Noodles & Albie Review
“I wonder if she’s all right. I wonder if I’ll ever see her again. I wonder where Albie is right now,” Noodles questions in Eric Bennett’s children’s book, Noodles & Albie.
This unnumbered over-sized thirty-two page hardbound targets children from preschool to early elementary school ages. With no scary scenes except being lost, it promotes information on penguins, having friendships, and not being afraid to try something new. Due to some multi-syllable words and its length, the story would be best read aloud to beginner readers. Albie’s answers to children’s questions about these creatures along with the author and illustrator’s biographies complete the book.
Illustrator Bannish’s designs are colorful while covering the full page to two-thirds of two open pages, making it easy to follow the storyline. With all conversations set apart in a dark blue color, the wording is usually printed in a simplistic font on a light blue background opposite the drawing.
In this tale, the young Emperor penguin named Noodles is afraid to swim, even though he has been coaxed by his parents to jump in the water. When he finally is brave enough to venture the water’s edge, he gets knocked into the ocean and immediately drifts out to sea.
Becoming lost, he worries if he will get home before it gets dark. He asks an elderly eel, a sleepy squid, a cranky crab, and a confused starfish which way the penguin colony is; no one can give him an answer.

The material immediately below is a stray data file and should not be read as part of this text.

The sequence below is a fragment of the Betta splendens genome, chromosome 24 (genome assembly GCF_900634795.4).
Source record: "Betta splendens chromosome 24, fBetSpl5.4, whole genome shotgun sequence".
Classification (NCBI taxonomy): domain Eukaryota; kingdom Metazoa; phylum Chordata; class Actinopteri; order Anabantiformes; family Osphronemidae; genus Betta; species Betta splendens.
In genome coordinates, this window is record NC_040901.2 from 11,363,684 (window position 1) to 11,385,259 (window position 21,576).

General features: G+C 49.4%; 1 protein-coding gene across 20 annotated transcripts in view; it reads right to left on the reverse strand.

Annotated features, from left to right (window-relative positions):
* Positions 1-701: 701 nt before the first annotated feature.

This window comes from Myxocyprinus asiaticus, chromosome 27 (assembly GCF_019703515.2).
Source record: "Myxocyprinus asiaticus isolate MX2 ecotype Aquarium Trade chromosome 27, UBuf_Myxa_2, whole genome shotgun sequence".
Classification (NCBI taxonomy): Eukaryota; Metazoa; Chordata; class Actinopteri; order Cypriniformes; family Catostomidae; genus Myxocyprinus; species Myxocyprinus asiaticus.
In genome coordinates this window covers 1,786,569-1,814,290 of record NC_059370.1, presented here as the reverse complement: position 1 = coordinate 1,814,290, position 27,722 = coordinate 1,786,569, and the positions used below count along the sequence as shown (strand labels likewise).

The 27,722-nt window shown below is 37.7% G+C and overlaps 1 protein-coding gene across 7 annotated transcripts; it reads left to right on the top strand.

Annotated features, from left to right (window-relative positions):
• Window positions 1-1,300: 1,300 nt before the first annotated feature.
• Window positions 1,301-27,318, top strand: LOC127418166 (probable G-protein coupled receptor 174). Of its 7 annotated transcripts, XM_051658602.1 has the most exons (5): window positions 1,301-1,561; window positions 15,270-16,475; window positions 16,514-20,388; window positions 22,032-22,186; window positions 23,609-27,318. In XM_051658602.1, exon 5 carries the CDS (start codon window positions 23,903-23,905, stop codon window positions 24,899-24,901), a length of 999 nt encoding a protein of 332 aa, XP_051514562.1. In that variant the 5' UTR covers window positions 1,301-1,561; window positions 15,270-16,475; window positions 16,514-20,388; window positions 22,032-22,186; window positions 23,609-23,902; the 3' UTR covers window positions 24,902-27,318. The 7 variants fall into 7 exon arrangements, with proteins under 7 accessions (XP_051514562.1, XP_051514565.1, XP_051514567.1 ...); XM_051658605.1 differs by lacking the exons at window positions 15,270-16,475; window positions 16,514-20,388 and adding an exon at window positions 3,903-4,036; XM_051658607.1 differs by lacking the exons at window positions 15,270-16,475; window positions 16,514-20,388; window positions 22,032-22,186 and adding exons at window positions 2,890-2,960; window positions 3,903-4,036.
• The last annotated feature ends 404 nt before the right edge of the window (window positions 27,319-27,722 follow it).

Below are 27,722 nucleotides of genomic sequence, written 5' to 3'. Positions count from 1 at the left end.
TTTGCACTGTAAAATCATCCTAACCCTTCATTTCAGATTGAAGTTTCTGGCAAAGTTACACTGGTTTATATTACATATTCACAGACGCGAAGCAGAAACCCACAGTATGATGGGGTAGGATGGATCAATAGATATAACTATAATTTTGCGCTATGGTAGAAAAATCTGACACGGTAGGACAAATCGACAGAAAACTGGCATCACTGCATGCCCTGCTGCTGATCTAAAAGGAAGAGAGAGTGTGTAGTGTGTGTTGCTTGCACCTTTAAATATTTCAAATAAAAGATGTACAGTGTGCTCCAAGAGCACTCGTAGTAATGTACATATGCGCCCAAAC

When a fish named Albie asks why Noodles is so sad, he tells her it is his first day in the ocean and he has been separated from his friends. Albie knows the sea, offering to show the penguin the way home.
As they swim toward the Antarctica, the two new friends share stories and laugh. However, afraid that a leopard seal is hunting them, Noodles bursts onto dry land but does not know if Albie was harmed.
Noodles is glad to be back home but misses the friend he found in the sea. Seasons later when he is in the water again, he searches for Albie. When he finds his baseball cap floating, he recognizes his dear friend wearing it. Both are happy they get to see each other again.
With the educational information about penguins, this book not only teaches children about this unique animal, it promotes to try new experiences and make long-lasting friendships.
Thanks to the author, publicist Carol Hoenig, and Bookpleasures for furnishing this complimentary book in exchange for a review based on the reader’s honest opinions.
By Conny Crisalli for Bookpleasures.com
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